Women account for nearly one-half of new HIV-1 infections worldwide, including the majority of infections in Africa. Heterosexual intercourse is responsible for most HIV-1 transmissions to women, and the majority of HIV-1 infected women are of reproductive age. Biologic and epidemiological studies have suggested that the use of hormonal contraception or pregnancy may influence susceptibility to HIV-1, infectivity of HIV-1, and progression of HIV-1 disease, but the relationship has not been consistent across all studies and considerable variation in study quality could explain differences between studies. Understanding the relationship between contraception, pregnancy, and adverse HIV-1 outcomes is a topic of public health importance, because effective family planning is central to initiatives to improve the health of women and children worldwide. We propose to explore the effect of hormonal contraceptive use and pregnancy on HIV-1 acquisition in women, HIV-1 transmission from women to men, and HIV-1 disease progression in women with chronic and primary HIV-1 infection through secondary analysis of data collected as part of a prospective study among 3408 heterosexual HIV-1 serodiscordant couples from 7 African countries (the Partners in Prevention HSV/HIV Transmission Study). This study thus offers a unique repository of high-quality, prospectively-collected epidemiologic data, and advantages of our approach include the large multinational sample size, the unprecedented opportunity to directly explore female-to-male HIV-1 transmission risk, ability to quantify exposure behaviorally and biologically (plasma and genital HIV-1 levels in the infected partner), and the quality of data. We will: 1) assess the effect of hormonal contraception on risk of HIV-1 acquisition in women and transmission from women to their male partners, 2) assess the relationship between pregnancy and risk of HIV-1 acquisition and transmission, 3) among women with chronic infection, assess the effect of contraception and pregnancy on risk of HIV-1 disease progression (CD4 decline to <200 cells/mm3, initiation of antiretroviral therapy, or death) and among women with incident infection, determine the effect of contraceptive use and pregnancy on set point plasma HIV-1 levels and early CD4 counts, and 4) assess whether contraception or pregnancy are associated with higher plasma and genital HIV-1 RNA concentrations, which could explain higher infectivity and faster disease progression.

Public Health Relevance

During the past 15 years, a number of studies have suggested that the use of hormonal contraception or pregnancy may influence women's susceptibility to HIV-1, the transmission of HIV-1 from women to men, and progression of HIV-1 disease in women, but the relationship has not been consistent across all studies and considerable variation in study quality could explain differences between studies. We will explore the effect of hormonal contraceptive use and pregnancy on HIV-1 acquisition in women, HIV-1 transmission from women to men, and HIV-1 disease progression in women with chronic and primary HIV-1 infection using data collected as part of a prospective study among 3408 heterosexual HIV-1 serodiscordant couples from 7 African countries. The results of the proposed projects will fill critical knowledge gaps that are key to the health of women worldwide and are urgently needed to develop clear risk-reduction messages for women using contraception and to provide the safest contraceptive options to women with and at-risk for HIV-1.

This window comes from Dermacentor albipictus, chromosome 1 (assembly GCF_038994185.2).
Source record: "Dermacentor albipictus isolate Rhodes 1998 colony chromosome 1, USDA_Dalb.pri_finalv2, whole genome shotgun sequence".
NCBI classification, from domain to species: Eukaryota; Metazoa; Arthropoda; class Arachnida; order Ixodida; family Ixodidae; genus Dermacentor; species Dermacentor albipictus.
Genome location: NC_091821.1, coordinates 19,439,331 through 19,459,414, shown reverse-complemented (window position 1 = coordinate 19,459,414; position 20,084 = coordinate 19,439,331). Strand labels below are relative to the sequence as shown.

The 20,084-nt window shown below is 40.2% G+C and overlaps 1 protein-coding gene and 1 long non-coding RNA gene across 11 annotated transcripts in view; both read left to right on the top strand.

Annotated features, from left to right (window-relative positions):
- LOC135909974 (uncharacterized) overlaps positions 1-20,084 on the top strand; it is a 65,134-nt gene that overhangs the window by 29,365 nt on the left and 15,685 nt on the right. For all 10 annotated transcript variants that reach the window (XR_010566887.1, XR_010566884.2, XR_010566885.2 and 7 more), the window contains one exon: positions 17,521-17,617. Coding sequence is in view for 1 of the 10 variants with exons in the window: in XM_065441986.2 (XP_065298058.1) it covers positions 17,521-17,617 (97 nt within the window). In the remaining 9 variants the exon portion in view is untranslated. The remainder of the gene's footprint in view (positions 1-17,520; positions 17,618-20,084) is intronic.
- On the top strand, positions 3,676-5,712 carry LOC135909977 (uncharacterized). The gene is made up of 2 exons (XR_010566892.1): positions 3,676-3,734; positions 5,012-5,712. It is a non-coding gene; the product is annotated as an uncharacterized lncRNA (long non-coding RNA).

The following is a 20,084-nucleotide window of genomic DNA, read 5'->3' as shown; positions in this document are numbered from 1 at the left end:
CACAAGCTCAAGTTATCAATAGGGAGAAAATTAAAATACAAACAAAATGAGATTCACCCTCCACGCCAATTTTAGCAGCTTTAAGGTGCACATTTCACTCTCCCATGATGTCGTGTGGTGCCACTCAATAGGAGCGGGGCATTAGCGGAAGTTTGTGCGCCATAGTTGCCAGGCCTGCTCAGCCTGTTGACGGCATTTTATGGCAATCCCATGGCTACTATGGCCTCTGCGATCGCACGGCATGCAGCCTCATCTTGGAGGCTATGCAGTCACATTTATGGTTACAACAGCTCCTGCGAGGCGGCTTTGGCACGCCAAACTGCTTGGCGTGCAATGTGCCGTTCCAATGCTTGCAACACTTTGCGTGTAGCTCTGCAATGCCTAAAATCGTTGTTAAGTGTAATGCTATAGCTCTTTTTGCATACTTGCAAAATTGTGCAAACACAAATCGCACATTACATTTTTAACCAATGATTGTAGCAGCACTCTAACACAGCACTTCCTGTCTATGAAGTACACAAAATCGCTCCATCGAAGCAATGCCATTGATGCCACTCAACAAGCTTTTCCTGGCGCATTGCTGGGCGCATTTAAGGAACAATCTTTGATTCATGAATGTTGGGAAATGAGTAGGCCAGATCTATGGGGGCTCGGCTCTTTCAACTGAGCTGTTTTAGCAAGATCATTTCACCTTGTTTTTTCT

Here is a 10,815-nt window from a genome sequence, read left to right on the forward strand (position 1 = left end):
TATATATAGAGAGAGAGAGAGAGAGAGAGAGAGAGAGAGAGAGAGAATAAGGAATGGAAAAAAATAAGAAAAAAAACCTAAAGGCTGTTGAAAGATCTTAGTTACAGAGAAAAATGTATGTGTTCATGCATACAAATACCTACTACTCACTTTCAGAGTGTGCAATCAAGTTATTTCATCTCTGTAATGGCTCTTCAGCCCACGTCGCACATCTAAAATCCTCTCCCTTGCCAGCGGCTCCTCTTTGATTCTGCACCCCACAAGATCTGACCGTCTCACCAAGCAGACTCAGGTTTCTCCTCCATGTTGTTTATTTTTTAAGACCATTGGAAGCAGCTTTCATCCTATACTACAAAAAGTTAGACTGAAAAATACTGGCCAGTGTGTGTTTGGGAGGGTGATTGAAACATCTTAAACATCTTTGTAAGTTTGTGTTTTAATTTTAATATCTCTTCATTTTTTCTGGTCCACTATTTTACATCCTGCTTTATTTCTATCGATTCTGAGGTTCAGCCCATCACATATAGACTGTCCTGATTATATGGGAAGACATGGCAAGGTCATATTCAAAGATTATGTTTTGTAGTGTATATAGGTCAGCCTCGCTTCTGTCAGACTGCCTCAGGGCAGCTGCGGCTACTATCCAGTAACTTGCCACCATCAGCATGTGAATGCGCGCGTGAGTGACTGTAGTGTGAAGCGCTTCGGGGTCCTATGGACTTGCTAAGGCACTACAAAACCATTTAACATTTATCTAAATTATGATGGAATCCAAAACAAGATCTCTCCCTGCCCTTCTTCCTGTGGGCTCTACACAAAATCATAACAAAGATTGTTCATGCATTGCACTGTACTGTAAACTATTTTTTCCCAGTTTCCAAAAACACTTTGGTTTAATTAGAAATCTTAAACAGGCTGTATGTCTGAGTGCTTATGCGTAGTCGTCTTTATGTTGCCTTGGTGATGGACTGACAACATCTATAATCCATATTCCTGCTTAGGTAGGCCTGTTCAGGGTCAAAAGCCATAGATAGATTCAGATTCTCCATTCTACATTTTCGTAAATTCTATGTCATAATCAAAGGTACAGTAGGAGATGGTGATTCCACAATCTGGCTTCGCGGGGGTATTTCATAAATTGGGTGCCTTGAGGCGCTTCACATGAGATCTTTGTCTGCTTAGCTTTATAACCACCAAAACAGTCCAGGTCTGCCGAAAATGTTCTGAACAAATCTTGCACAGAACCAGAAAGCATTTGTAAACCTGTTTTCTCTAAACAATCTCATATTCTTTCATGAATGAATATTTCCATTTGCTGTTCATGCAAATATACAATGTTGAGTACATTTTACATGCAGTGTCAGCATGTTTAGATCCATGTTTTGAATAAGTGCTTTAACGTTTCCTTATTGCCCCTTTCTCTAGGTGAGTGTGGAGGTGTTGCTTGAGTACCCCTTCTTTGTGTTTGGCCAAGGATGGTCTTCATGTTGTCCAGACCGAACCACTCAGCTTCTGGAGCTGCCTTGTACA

Agency
National Institute of Health (NIH)
Institute
Eunice Kennedy Shriver National Institute of Child Health & Human Development (NICHD)
Type
Small Research Grants (R03)
Project #
5R03HD068143-02
Application #
8318605
Study Section
AIDS Clinical Studies and Epidemiology Study Section (ACE)
Program Officer
Mofenson, Lynne M
Project Start
2011-08-11
Project End
2013-07-31
Budget Start
2012-08-01
Budget End
2013-07-31
Support Year
2
Fiscal Year
2012
Total Cost
$77,250
Indirect Cost
$27,250
Name
University of Washington
Department
Public Health & Prev Medicine
Type
Schools of Medicine
DUNS #
605799469
City
Seattle
State
WA
Country
United States
Zip Code
98195
Heffron, Renee; Donnell, Deborah; Kiarie, James et al. (2014) A prospective study of the effect of pregnancy on CD4 counts and plasma HIV-1 RNA concentrations of antiretroviral-naive HIV-1-infected women. J Acquir Immune Defic Syndr 65:231-6
Heffron, Renee; Mugo, Nelly; Ngure, Kenneth et al. (2013) Hormonal contraceptive use and risk of HIV-1 disease progression. AIDS 27:261-7
Heffron, Renee; Donnell, Deborah; Rees, Helen et al. (2012) Use of hormonal contraceptives and risk of HIV-1 transmission: a prospective cohort study. Lancet Infect Dis 12:19-26
Ngure, Kenneth; Heffron, Renee; Mugo, Nelly R et al. (2012) Contraceptive method and pregnancy incidence among women in HIV-1-serodiscordant partnerships. AIDS 26:513-8
Mugo, Nelly R; Heffron, Renee; Donnell, Deborah et al. (2011) Increased risk of HIV-1 transmission in pregnancy: a prospective study among African HIV-1-serodiscordant couples. AIDS 25:1887-95